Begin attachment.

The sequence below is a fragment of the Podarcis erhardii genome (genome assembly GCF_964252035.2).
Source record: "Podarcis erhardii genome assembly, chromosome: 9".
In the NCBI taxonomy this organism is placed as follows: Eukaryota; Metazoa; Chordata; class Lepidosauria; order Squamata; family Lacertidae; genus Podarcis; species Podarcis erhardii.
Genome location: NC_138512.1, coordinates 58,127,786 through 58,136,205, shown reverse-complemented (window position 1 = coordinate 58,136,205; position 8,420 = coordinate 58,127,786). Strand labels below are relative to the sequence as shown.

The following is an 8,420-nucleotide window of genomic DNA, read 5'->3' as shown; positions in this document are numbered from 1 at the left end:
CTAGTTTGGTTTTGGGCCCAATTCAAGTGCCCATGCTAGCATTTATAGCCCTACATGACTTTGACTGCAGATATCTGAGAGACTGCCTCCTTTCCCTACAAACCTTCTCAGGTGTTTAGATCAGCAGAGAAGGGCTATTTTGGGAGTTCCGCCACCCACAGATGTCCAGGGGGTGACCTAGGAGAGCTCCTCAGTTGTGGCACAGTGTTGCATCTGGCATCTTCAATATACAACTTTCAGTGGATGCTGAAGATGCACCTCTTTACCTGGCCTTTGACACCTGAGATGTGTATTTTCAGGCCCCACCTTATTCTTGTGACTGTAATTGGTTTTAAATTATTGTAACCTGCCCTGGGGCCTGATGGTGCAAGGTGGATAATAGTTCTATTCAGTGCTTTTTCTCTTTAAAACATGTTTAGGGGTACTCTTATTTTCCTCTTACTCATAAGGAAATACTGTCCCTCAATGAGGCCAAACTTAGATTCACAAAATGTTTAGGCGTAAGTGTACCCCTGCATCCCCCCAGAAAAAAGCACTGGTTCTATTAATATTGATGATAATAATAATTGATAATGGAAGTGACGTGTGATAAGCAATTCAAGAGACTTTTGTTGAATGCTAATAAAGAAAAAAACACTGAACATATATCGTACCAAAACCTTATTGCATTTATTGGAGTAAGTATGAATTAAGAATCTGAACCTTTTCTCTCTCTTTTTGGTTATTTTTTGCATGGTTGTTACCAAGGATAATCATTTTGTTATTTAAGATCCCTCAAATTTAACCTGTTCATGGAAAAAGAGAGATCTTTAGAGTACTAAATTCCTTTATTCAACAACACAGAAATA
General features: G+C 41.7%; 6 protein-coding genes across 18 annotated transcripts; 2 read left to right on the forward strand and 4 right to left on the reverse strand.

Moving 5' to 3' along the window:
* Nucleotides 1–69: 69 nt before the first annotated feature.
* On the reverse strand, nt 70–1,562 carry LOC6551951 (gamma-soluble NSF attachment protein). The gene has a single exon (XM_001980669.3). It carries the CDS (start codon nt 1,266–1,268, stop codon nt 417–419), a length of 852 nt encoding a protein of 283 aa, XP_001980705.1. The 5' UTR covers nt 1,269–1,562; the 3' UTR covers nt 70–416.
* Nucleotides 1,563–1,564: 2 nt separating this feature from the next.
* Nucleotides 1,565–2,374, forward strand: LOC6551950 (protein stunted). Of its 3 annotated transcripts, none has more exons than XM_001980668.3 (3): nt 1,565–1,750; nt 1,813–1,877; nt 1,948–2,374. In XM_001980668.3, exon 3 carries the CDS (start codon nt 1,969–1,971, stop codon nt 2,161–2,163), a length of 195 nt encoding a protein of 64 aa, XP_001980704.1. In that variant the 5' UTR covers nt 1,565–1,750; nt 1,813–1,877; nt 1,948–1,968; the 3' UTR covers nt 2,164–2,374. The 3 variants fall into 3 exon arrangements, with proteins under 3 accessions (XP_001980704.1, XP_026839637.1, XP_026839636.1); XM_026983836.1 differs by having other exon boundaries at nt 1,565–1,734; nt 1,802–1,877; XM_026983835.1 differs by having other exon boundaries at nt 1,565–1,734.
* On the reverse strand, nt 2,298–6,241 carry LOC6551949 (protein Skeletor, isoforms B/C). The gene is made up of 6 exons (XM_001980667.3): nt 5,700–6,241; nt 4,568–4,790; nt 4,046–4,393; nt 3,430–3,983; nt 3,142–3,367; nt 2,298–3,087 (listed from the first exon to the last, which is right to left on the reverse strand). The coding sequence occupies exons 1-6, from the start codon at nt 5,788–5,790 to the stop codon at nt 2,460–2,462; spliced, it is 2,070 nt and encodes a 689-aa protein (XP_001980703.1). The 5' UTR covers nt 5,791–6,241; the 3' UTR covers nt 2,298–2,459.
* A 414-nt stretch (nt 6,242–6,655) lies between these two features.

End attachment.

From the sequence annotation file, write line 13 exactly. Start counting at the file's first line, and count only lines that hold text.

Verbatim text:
* On the reverse strand, nt 2,298–6,241 carry LOC6551949 (protein Skeletor, isoforms B/C). The gene is made up of 6 exons (XM_001980667.3): nt 5,700–6,241; nt 4,568–4,790; nt 4,046–4,393; nt 3,430–3,983; nt 3,142–3,367; nt 2,298–3,087 (listed from the first exon to the last, which is right to left on the reverse strand). The coding sequence occupies exons 1-6, from the start codon at nt 5,788–5,790 to the stop codon at nt 2,460–2,462; spliced, it is 2,070 nt and encodes a 689-aa protein (XP_001980703.1). The 5' UTR covers nt 5,791–6,241; the 3' UTR covers nt 2,298–2,459.